The RBA tilted modestly to the hawkish side by formally ending the yield curve control and adjusting its forward guidance on the first rate hike. Policymakers remained optimistic over the economic outlook and were not very concerned about inflation. Aussie plunged as Governor Philip Lowe indicated that a lift-off in 2022 was “extremely unlikely”. The focus has now turned to the updated economic projections due this Friday.
The central bank remained optimistic over the economic outlook. It was confident that “setback to the economic expansion in Australia is expected to be only temporary”. Meanwhile, “as vaccination rates increase further and restrictions are eased, the economy is expected to bounce back”. On the flip side, it continued to warn of the “uncertainty about the timing and pace of the bounce-back”, adding that the recovery “is likely to be slower than that earlier in the year”. On the economic projections, the central bank forecast that GDP growth would reach +3% and +5.5% in 2021 and 2022, respectively, before easing to +2.5% in 2023. The job market will remain resilient with the unemployment rate down to 4.25% by end-2022 and 4% by end-2023.
On inflation, the central bank described that the core inflation was “still low”. However, it warned that “a further, but only gradual, pick-up in underlying inflation is expected”. The staff projected that underlying inflation would be about +2.25% in this year and in 2022, before climbing slightly higher to +2.5% in 2023. With inflation hovering about the midpoint of RBA’s target, the prospect of a rate hike does not seem to be imminent.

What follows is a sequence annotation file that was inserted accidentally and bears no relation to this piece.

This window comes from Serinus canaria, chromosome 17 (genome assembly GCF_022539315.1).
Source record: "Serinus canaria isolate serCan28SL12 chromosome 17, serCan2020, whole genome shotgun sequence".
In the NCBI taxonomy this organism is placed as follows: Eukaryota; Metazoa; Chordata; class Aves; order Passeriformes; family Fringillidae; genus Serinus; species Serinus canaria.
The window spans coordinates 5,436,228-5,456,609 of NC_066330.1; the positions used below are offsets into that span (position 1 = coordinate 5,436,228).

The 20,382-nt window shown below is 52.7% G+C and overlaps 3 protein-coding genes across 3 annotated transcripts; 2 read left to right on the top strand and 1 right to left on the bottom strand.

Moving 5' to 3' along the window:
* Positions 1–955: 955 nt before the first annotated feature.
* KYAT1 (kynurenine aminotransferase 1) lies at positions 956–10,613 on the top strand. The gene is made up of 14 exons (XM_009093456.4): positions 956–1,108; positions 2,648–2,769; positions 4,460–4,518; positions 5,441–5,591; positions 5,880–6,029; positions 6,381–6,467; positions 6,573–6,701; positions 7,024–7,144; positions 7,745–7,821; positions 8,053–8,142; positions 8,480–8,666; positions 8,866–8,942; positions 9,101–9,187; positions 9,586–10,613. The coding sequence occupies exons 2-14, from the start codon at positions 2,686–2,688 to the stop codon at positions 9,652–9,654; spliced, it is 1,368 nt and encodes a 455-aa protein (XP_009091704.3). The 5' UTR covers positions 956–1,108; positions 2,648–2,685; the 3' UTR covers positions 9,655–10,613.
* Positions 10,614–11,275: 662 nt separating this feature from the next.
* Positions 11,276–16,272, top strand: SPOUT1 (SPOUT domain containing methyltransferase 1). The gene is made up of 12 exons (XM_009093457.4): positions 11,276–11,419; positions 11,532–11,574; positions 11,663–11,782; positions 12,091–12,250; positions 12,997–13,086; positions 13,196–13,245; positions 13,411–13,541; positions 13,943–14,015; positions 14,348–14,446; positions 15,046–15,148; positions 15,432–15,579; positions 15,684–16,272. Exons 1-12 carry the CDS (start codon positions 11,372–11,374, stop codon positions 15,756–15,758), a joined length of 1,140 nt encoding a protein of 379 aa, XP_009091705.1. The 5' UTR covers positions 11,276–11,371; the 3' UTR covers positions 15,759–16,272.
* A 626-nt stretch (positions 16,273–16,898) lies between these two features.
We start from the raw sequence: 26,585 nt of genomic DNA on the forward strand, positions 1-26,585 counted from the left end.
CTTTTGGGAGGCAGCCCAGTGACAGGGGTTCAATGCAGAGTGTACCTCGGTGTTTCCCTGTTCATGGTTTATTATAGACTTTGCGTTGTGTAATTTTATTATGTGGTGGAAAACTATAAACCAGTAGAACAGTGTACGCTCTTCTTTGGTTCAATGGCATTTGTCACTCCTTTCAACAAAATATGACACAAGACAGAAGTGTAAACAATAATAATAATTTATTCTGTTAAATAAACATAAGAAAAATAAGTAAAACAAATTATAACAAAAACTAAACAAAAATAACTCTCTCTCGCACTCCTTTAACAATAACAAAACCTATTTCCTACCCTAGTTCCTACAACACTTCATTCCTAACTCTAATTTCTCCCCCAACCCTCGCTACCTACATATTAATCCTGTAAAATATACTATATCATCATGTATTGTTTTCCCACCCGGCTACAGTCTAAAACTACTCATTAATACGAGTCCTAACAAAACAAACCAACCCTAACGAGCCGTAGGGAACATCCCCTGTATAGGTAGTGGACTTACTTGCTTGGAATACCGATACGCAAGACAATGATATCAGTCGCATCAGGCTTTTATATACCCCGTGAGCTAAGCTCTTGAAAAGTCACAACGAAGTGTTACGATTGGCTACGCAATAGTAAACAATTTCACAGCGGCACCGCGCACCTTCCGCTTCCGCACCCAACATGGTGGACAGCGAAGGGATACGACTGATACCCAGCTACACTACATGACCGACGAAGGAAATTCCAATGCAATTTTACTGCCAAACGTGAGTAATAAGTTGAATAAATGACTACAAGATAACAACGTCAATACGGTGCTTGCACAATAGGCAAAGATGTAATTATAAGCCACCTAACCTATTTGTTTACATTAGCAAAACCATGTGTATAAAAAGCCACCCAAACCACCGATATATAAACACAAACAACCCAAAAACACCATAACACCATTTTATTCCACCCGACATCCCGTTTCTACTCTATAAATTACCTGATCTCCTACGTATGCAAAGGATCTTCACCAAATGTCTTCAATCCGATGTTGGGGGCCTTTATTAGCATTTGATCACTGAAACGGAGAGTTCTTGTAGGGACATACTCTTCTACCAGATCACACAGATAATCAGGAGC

While leaving the cash rate target unchanged at 0.1%, the RBA formally scrapped yield curve control- a policy that targets the 3-yield AGB yields at 0.1%. At the press conference, Governor Philip Lowe stressed that the move was due to “risk management” considerations and did not “reflect a view that the cash rate will be increased before 2024”.
On the forward guidance, the central bank reaffirmed that it would not raise the policy rate until “actual inflation is sustainably within the 2 to 3% target range”. The members projected that it’s “possible” in 2023, earlier than previous estimate that “this condition will not be met before 2024”. As he Lowe suggested, “it is still entirely possible that the cash rate will remain at its current level until 2024. But it is also possible that an earlier move will be appropriate. Given this, the Board judged that there were more costs than benefits in seeking to anchor the yield on the April 2024 bond at 10 bps”. Concerning market expectations of a rate hike next year, Lowe noted that it’s “extremely unlikely” and current market pricing as “a complete over-reaction to the latest inflation data”. While acknowledging that “some other central banks are raising rates”, Lowe suggested Australia’s situation is different due to the longstanding relatively weaker wage dynamics and less exposure to pressures to rising global energy costs.The RBA maintained the QE purchases at AUD4B/week until at least mid February 2022.